Remember that as you meet potential clients, or work with new ones, your approach and their experience with you will be what they will remember and tie to your name and your personal branding.
I learned the importance of this early on. I specifically built my web brand around not only WordPress sites, but also teaching people how to use them. And through my local workshop and WordCamp presentations, BobWP eventually became an instantly recognizable brand.
4. Clarify and refine
This is something anyone should do, but it’s especially important in the web pro industry. Tie your strengths to your personal branding and don’t try to be everything to everyone. If your strength is in development, then make that part of your brand. If it’s design, same thing.
One thing I learned was the importance of clarifying what I could and could not do.
When I was as clear as possible with clients, the grey areas all but disappeared, and along with them the disaster projects. When clients understand exactly what you do, you will have branded yourself as the expert in that area.
Logos are nice, but promoting your name on social, where a lot of branding takes place these days, will give you more mileage because people will fairly quickly begin to associate the name and face with the unique product or service.
For social, be sure to use an up-to-date (and consistent) avatar on all platforms. Stay away from a big focus on your logo if you want to build personal branding. Recognition of your face and your name will go a lot farther in the long run than some symbol or cool design.
6. Your reputation depends on it
Your professional reputation and your personal branding are intertwined. Whether you are popping up in social feeds, on Slack, or in person at a conference, you will be immediately recognized, before people even meet you, by the reputation you have built through your brand.
I have always made myself approachable, whether online or in person.
That is part of my brand. People are not (or I hope they are not) afraid to come up to me at a WordCamp and introduce themselves. For me, that is a very important part of my personal and professional brand.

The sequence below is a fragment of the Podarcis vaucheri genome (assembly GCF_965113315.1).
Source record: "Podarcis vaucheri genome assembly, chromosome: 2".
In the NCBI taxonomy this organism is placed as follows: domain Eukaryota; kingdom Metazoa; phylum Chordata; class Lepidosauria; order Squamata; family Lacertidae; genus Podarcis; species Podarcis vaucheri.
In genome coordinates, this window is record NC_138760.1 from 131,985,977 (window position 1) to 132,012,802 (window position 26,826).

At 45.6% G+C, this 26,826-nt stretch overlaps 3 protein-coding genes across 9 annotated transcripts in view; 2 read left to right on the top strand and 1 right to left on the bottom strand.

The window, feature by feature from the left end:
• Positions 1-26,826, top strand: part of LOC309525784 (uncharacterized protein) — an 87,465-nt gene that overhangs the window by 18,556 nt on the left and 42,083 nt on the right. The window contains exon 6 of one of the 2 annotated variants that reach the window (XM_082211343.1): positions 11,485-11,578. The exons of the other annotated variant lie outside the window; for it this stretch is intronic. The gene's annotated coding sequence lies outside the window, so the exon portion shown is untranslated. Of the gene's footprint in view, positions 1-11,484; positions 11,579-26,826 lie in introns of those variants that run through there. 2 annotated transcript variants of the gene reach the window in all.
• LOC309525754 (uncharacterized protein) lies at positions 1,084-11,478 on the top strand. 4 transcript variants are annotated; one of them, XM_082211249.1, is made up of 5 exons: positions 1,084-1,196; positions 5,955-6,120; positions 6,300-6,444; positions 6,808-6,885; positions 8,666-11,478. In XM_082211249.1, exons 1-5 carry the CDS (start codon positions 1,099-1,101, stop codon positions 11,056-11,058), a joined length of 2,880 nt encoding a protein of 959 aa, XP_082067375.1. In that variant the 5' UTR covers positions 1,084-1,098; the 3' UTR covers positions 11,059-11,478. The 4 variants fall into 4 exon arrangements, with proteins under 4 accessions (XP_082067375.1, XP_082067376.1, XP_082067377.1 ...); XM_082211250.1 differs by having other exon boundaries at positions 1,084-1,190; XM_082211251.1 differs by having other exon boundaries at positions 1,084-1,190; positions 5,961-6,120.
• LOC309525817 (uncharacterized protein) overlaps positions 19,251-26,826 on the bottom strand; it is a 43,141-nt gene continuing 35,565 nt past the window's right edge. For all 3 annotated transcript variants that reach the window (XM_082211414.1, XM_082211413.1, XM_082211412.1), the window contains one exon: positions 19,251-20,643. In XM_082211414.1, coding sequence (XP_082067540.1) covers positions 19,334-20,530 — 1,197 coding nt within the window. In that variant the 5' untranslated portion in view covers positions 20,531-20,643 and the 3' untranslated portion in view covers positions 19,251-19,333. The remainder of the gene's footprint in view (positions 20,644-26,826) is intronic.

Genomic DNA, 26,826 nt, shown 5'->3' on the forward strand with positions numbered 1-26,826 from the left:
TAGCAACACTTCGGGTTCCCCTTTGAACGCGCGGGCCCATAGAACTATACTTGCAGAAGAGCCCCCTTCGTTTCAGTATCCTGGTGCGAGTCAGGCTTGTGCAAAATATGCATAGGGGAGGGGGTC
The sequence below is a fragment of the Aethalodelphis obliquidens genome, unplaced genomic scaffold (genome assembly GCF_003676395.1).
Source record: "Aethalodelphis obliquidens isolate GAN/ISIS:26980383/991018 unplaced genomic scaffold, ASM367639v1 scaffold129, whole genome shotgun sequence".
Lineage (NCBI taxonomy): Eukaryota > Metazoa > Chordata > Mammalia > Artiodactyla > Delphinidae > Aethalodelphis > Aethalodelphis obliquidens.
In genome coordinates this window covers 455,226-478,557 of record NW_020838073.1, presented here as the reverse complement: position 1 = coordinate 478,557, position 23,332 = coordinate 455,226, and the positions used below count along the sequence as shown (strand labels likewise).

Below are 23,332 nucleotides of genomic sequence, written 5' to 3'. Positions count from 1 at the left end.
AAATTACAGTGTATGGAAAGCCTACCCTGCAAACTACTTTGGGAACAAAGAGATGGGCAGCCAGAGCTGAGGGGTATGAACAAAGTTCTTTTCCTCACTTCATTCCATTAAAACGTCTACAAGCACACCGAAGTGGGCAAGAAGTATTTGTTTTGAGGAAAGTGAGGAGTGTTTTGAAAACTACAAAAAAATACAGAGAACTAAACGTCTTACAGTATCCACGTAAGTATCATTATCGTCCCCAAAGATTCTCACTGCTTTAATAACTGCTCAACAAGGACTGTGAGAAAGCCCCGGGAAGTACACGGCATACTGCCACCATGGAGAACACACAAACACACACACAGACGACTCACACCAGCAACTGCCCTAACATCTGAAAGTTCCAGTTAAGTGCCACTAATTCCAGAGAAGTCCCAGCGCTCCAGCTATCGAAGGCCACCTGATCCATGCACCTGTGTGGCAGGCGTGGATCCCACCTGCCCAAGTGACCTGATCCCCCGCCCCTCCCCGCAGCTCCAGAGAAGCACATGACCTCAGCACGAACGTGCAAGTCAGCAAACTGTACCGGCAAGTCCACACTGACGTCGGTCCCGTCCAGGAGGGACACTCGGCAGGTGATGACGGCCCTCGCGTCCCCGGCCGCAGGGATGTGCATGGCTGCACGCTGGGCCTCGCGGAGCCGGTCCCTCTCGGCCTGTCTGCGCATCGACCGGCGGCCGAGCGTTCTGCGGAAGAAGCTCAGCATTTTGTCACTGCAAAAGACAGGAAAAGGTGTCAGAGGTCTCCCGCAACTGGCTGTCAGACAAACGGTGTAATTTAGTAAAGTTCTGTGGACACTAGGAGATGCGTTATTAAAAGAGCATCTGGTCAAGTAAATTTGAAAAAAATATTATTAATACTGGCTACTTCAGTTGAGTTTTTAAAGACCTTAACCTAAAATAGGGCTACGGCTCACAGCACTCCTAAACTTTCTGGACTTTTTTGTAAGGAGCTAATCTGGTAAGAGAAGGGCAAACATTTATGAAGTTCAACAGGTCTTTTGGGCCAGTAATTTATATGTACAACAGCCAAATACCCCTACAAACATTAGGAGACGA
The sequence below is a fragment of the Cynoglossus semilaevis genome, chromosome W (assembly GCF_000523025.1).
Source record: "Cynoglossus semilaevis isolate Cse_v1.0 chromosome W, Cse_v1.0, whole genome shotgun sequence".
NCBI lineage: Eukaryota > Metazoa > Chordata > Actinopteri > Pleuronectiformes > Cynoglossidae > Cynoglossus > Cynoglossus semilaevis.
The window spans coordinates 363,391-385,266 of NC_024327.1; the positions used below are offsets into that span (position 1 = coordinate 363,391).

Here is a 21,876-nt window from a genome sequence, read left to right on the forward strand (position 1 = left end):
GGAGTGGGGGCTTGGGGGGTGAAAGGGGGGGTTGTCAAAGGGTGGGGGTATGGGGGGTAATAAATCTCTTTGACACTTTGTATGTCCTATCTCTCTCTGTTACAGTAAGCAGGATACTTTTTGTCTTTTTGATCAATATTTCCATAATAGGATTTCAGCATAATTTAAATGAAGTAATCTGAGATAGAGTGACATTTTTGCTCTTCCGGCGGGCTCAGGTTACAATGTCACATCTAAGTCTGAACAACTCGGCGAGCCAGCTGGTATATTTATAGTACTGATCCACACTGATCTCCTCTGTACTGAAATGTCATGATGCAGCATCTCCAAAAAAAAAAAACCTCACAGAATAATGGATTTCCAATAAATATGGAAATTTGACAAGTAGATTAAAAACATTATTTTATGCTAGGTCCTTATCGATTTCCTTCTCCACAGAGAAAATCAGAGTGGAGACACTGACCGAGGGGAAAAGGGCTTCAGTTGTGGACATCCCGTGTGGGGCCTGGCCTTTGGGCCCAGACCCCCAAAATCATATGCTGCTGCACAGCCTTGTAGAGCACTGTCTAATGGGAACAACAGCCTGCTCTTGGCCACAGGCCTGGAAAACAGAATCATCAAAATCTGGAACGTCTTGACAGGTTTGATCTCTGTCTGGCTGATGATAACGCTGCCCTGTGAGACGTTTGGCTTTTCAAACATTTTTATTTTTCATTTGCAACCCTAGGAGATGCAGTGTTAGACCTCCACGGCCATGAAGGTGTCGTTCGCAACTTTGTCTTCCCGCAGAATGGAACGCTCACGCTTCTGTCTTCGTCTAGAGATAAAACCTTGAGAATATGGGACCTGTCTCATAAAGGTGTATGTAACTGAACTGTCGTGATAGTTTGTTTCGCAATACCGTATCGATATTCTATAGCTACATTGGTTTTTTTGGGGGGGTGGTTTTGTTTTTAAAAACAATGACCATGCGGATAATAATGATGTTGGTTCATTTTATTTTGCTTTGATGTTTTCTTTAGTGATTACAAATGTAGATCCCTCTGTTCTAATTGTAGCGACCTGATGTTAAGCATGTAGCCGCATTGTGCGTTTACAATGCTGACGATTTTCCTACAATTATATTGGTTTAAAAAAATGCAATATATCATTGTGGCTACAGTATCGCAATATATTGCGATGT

7. Promote your brand
Building your brand as a web pro will go as far as you can take it. Put your face and name out there constantly. To build a successful brand, you cannot be camera-shy.
And do invest in business cards.
These might seem old-fashioned to you, but they are still useful. We live in a world where we see and meet so many people every day. If you are making the effort to do real-life networking, you need something for people to remember you by. Beyond your name, the information you choose to put on your card is up to you. I have changed my cards dozens of times over the years to represent the changes in — and growth of — my brand.
8. Know that it takes time and be open to change
This is probably the biggest learning curve. When I started BobWP, I knew it would take a lot of work. Meeting new clients. Teaching workshops. Speaking at and attending conferences. Diving into social. Personal branding takes time to build up and each step along the way makes it stronger.
Don’t be afraid to pivot and change.
Over time, you will learn what works for you and your clients. If something isn’t working, make a change. Make sure your brand reflects those changes and inform your community and clients of them. People are much more adaptable and flexible than we give them credit for.
Embrace the adventure
Make your individual brand as a web person reflect not only what you do best, but who you can serve best. It’s an adventure, so have fun with it. You will have bumps along the way, but if you approach it with an open mind, you’ll find that the benefits of personal branding far outweigh the challenges.
Also published on Medium.